If it was one’s own child you would just find another teacher – but there was just not the same kind of ownership, so for the child it was another “I used to, but ...”.
How people got around problems
However there were some great ways people found to get around these problems. A manager in Argyll and Bute felt music really resonated with one youngster, so she recruited a local hip-hop musician as a care worker, and he held sessions for the young people as part of his job.
There are also staff who are musicians or at least know a few chords on the guitar and some would share that with children, but for some there is a nervousness about boundaries, about sharing one’s own interest and personal taste in music. We have to get across that it’s OK to share those interests with young people: in the staff’s own homes their children would see that music is just an everyday part of life.
You have to be alert to what young people want, too: I was giving one young woman aged 16 a lift and she said more than anything she just wanted to go to the opera. No-one had asked her or considered it, and I don’t know why. I knew West Side Story was on in Glasgow at the time but no-one had suggested her going although it was well known she was passionate about music.
We heard there were some tickets available in Glasgow for classics concerts, specially designed for children. Staff took them along and they had a great time, but if the offer hadn’t been made through the council it may not have happened.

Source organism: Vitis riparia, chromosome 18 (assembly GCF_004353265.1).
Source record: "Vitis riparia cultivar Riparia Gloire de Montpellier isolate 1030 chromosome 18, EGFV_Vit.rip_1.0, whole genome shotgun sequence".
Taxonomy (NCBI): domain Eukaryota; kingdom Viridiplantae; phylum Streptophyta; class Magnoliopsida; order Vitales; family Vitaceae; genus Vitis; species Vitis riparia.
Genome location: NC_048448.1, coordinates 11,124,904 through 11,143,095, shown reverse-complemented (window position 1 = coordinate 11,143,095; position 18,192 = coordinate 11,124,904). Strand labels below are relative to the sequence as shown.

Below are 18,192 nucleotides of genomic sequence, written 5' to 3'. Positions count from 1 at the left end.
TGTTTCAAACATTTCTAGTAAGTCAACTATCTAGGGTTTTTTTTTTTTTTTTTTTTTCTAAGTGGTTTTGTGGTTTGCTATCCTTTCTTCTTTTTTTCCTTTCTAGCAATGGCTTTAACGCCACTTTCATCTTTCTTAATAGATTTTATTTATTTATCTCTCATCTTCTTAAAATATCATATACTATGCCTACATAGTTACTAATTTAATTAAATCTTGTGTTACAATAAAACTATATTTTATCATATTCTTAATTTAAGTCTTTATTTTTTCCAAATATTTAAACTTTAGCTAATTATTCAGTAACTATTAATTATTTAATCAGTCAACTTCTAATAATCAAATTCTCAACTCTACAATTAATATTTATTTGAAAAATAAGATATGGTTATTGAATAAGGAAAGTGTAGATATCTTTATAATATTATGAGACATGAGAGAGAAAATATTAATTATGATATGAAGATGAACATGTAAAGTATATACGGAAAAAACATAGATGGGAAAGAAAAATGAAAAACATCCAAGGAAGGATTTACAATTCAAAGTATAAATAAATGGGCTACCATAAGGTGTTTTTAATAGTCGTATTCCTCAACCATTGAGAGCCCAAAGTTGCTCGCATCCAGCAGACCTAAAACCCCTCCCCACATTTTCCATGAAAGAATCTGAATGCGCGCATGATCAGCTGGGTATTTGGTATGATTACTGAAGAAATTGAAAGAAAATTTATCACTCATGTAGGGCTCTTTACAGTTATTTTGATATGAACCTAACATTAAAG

Surprisingly some of the youngsters in Helensburgh had been to the T in the Park festival. It was fantastic that they had gone with staff, because something like that has risks, and staff have got to be prepared go outside the rota. You can’t change shift half-way through a set by the Stone Roses ...
Staff confidence is important. If a troubled youngster is listening to darker types of music such as Eminem or Slipknot, some staff would ban it, but others just made a cup of tea and joined in listening, and maybe talked about the emotions it brought out.
Moving up the agenda
So our findings boiled down to a need to have culture and creativity higher up the agenda in care planning. We found in many instances it was being left for schools to do and not coming into the houses, as it would for young people living with their parents.
It should be the role of the child’s key worker to make sure that happens – I was shocked to find a child having piano lessons at school and didn’t have a piano. As with private tuition, there was the myth that there was no funding, but those who were using and promoting music were finding money.
It comes back to this dual complexity, with disrupted lives meeting a system without the flexibility and simplicity of family life. But that has to be overcome, just for the help it can give children and their carers.
Interestingly but on reflection, many of the children liked the music of their parents, and in particular their dads’ music. That tells you about the impact of music, and it gives another opening to learn more about a youngster: if they end up talking about their dad because of the music, that could be a pretty good thing.
MOYRA HAWTHORN is a Consultant for CELCIS. A qualified and experienced social worker and residential care practitioner, she is also a piano teacher and a music therapist. She led an action research project into how music in all its forms could and should help shape the experiences of children and young people in residential care settings.
Creative Scotland will publish the full report in summer 2017.
The views expressed in this blog post are those of the author/s and may not represent the views or opinions of CELCIS or our funders.